Hack 13 Getting a Glimpse of the Boot Process
A lot goes on behind the scenes whenever you restart your Macintosh; verbose booting provides a unique glimpse of the Unix underpinnings of Mac OS X.
A lot goes on behind the scenes whenever you restart your Macintosh. In pre-OS X days, we couldn't really tap into this knowledge; at most, we knew what control panels and extensions had been started, but that was about it. Nicely, OS X gives us a few ways we can turn on verbose booting , providing more esoteric knowledge for our coffers.
Being able to see exactly what goes on when you start your computer is easier than you may think. Longtime OS 9 users may recall the Shift or spacebar keyboard tricks: hold one down during bootup and you'll disable, or interactively choose, your extensions, respectively. The same principle lies behind verbose booting in OS X: simply hold down the and V keys.
When you do this during startup, your screen should turn black and you'll see tiny text instead of the normal happy Mac or Apple logo. Most of this text may not make much sense to you, but some messages about your hardware will appear as OS X tries to figure out what you've got plugged in or installed.
You may find that the text scrolls by too fast for your inquisitive mind to handle. No worries, though; since OS X is based on Unix, nearly everything gets written down. Once you're logged into the Finder, open a Terminal window and enter the following command:
This displays the system message buffer and covers everything before the OS X logging daemon boots up (called syslogd , it's common across Unix installations). The output from your dmesg will contain most of the hardware lines I mentioned before, as well as a few other nitpicks here and there; what you see will be unique for your combination of hardware and equipment.
Once the OS X logging daemon comes into play, the rest of your data is saved into /var/log/system.log , the normal place for messages like these. If you open that file up in any text editor (like vi or Emacs), you'll see the output from dmesg (as the buffer is flushed to the system.log ), as well as a few other ConsoleMessage lines — which should be the same as what you'd see right before the OS X login screen (or Finder, if autologin is enabled).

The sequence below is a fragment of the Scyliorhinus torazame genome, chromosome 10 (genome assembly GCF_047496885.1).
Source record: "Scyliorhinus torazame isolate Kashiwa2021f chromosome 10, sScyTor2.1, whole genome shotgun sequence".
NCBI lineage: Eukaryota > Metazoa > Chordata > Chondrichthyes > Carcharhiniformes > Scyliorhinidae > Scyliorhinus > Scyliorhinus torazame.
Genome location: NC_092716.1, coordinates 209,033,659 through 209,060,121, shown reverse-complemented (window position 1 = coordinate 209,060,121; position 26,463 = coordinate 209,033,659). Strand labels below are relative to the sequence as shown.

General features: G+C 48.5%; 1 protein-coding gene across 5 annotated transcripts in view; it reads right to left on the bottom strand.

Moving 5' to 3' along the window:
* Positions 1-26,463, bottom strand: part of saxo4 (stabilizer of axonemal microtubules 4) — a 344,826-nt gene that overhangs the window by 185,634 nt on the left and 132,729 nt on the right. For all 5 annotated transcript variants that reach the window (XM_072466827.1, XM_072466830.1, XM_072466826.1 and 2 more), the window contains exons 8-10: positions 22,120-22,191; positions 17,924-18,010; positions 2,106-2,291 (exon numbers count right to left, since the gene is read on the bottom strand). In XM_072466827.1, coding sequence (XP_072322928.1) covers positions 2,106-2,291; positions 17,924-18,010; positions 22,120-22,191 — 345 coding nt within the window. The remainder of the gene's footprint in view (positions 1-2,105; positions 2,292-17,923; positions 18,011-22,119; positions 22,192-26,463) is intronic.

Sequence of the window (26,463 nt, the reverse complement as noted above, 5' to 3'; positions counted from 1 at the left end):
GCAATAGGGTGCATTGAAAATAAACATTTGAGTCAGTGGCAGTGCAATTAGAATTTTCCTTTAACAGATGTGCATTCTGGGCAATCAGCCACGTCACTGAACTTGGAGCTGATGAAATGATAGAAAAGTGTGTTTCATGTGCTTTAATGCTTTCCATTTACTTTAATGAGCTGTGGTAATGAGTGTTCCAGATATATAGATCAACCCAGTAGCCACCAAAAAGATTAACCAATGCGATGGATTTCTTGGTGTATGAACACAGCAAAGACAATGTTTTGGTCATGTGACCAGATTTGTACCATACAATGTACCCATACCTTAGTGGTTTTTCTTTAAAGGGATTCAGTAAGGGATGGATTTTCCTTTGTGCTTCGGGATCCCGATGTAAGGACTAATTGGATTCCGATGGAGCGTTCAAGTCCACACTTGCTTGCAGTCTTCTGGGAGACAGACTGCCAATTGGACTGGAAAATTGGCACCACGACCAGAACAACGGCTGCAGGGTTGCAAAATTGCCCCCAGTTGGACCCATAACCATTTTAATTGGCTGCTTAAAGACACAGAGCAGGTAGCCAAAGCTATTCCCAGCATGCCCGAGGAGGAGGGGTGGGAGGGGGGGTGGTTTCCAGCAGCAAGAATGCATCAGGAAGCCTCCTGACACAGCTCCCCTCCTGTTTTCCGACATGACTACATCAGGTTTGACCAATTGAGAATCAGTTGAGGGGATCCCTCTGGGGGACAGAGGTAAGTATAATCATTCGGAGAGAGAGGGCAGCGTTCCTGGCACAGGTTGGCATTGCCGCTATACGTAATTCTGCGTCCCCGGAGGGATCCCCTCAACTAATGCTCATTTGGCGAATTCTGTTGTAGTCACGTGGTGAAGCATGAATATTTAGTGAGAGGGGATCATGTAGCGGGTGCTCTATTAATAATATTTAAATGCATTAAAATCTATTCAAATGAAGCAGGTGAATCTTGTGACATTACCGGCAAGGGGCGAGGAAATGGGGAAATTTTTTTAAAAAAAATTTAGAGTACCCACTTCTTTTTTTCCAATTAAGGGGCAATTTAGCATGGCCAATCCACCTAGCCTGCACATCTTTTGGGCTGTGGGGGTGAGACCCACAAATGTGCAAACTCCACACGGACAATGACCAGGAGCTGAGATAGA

If you want to see the verbose messages for each and every bootup, there's an easier way then holding down the two keys, and that's by modifying your computer's nonvolatile RAM to remember your preference. Enter the following command:
sudo nvram boot-args="-v"
With this, your computer will always restart with verbose booting and will continue to do so until the PRAM is zapped or you boot into OS 9. To stop the verbosity manually, simply leave boot-args empty:
sudo nvram boot-args=""
13.1 See Also
Hack 14 Booting from Another Device
Boot and run your Mac from another device, whether it's an internal hard drive or an external FireWire drive.
I was thrilled to have the chance to try out a seed build or two of Mac OS X 10.2 (Jaguar) before final release. That is, until yet-unnoticed bugs with the Quartz rendering engine turned my screen to mush and compatibility problems with some of my old settings rendered an application all but unusable.
Thank goodness I'd not actually installed the prerelease on my iBook's hard drive, but was running it from an external FireWire hard drive. A quick reboot and I was back to my trusty 10.1.5 partition running on my internal drive.
Macintosh makes it easy to boot from another device. No need to fiddle with a BIOS or horrid boot.ini files. And absolutely no need to unplug one drive to have the Mac recognize and use another.
To boot from another device, make sure it's plugged in, is recognized by Mac OS X, and has a bootable partition containing a usable operating system. Shut down your Mac (Apple menu Shut Down). While holding down the Option key, turn on your Mac. You'll be greeted with the screen shown in Figure 2-1.
Figure 2-1. Booting from another device
I have only one partition listed, despite having an external FireWire drive plugged in; the FireWire drive doesn't have a viable operating system on it at present, so it is excluded from the list of possibilities. Were I to have more than one usable device/operating system, they would be listed alongside Macintosh HD.
Your mouse pointer will probably look like a watch for a time as your Mac scans attached and internal hardware for possible boot devices. You can force a rescan — perhaps after plugging in another device — by clicking the button with the semicircular icon on the left.
When you're ready, choose a device by clicking on it. Macintosh HD, in my case, is already selected. Click the button with the right arrow on the right to boot.
Of course, if you just want to boot from another partition on your local hard drive — you want to pop into Mac OS 9 for a moment, for instance — you should use the Startup Disk preference pane ( Applications System Preferences Startup Disk ). Select the system you wish to boot and click the Restart . . . button, as shown in Figure 2-2.
Figure 2-2. Selecting the Startup Disk